Posted at: 02/26/2013 6:41 PM
By: Brittany Lewis
(ABC 6 NEWS) -- As immigration reform talks continue, local Latino advocates and leaders are preparing for a trip to Washington D.C. to push for change.
40 people from Rochester, Owatonna, Austin, and Red Wing will leave for the nation’s capital next week. The majority of them are youth, pushing for immigration reform and The DREAM Act.
The group Centro Campesino is going to the nation’s capital as part of National Latino Advocacy Days. Latino non-profit and civic organizations across the country will be there to discuss issues like immigration reform. While they are there, the group hopes to talk with senators and representatives from Minnesota.
"That's why I'm doing this, to help them to help families that are being torn apart by this and that's one of the biggest things,” said Jose Otero, a youth leader from Rochester.
"I wanna go to Washington D.C. because I want to talk to the legislators and be able to bring back knowledge so I can help my community,” said Marco Loera, a youth leader from Rochester.
While these youth leaders, from Centro Campesino hope to learn something on their trip to D.C., they also hope to educate.
"I want a fair immigration reform, I want equal rights, for workers, families, to stop deportation, cause that hurts families,” said Loera.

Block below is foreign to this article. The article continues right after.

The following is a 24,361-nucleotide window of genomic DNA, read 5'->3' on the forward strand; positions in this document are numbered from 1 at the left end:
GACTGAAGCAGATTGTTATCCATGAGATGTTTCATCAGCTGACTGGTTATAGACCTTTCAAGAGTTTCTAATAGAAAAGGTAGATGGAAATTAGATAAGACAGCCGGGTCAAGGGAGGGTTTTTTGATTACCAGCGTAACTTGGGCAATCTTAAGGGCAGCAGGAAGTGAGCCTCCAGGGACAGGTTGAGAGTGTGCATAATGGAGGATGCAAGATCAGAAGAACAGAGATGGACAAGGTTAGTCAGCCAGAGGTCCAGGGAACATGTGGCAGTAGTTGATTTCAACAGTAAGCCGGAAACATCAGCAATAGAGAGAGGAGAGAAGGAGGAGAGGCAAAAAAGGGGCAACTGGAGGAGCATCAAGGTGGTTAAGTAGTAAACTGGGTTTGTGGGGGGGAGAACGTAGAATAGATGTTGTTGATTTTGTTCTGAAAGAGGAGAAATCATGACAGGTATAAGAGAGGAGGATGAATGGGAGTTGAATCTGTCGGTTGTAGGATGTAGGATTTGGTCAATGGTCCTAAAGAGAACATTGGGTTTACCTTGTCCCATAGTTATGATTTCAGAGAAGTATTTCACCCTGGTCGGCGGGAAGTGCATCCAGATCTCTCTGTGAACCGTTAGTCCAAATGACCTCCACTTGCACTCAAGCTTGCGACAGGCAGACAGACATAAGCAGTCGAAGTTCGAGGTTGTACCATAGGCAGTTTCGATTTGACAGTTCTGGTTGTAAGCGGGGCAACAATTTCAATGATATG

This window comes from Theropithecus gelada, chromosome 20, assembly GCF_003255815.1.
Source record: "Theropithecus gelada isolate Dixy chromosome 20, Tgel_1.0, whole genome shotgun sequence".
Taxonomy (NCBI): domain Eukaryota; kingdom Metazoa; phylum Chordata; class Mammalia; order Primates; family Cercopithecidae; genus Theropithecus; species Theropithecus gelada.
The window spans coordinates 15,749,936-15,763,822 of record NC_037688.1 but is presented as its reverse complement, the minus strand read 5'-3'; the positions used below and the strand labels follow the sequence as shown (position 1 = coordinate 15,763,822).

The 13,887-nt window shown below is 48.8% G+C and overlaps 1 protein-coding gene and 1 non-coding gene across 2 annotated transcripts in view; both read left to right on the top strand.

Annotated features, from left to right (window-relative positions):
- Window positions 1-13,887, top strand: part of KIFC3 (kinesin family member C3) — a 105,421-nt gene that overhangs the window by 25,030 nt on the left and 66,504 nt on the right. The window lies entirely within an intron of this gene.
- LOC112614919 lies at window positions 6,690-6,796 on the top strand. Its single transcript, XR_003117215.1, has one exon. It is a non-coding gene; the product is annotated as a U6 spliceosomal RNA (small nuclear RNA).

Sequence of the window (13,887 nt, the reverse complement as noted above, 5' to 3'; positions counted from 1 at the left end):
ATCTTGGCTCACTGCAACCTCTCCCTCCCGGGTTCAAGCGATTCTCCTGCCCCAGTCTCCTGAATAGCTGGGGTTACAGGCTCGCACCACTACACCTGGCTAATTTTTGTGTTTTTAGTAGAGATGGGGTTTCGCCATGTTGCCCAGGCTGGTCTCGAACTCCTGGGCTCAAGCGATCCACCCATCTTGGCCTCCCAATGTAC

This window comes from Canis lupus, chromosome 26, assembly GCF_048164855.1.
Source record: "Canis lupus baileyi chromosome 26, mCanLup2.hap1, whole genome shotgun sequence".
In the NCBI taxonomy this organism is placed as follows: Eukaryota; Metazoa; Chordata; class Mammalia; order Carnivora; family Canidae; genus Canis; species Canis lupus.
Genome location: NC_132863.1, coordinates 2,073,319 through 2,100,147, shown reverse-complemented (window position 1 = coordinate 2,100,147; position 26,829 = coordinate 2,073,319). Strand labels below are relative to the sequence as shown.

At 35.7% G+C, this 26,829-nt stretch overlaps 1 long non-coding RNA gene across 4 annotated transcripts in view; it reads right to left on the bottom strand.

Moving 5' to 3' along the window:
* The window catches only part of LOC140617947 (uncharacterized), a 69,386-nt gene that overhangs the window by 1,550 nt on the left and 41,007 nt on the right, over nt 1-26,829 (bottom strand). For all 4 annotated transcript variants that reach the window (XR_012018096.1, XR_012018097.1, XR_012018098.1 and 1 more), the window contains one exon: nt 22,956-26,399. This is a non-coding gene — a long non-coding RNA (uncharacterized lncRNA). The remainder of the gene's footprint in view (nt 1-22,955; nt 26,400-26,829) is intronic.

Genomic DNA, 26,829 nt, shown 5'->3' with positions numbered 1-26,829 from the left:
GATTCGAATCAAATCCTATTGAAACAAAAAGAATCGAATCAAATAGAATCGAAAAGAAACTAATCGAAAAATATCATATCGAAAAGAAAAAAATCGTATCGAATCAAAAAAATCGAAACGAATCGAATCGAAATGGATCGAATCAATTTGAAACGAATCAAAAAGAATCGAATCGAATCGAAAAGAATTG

"We would like to see a path to citizenship without obstacles, protection for immigrant workers in guest worker programs, as well as reducing the back logs for visas,” said Jeffrey Jurewicz of Centro Campesino.
Those messages will be passed on when the group meets with Minnesota lawmakers to discuss the issues affecting their community.
"I have family who is affected by it and I know people who are affected by it. It's really heartbreaking to see people getting taken away from their family members,” said Loera.
"I was an immigrant. I'm legal now, but I was an immigrant and ya know it was tough growing up or being raised knowing that you're different than everybody else. Not knowing that at any time, you can be taken back and into poverty,” said Fernando Rodriguez, a youth leader from Owatonna.
The group will also push for The DREAM Act, proposed legislation that would provide pathway to legal status for the thousands of undocumented students who graduate from high school each year.
“Without an education, then we can't go on and get jobs which is what many students who are undocumented are facing,” said Loera.
Problems they hope this trip will help solve.
The group will be in D.C. from March 4th-8th. They will also attend meetings that discuss issues like education, healthcare, and jobs.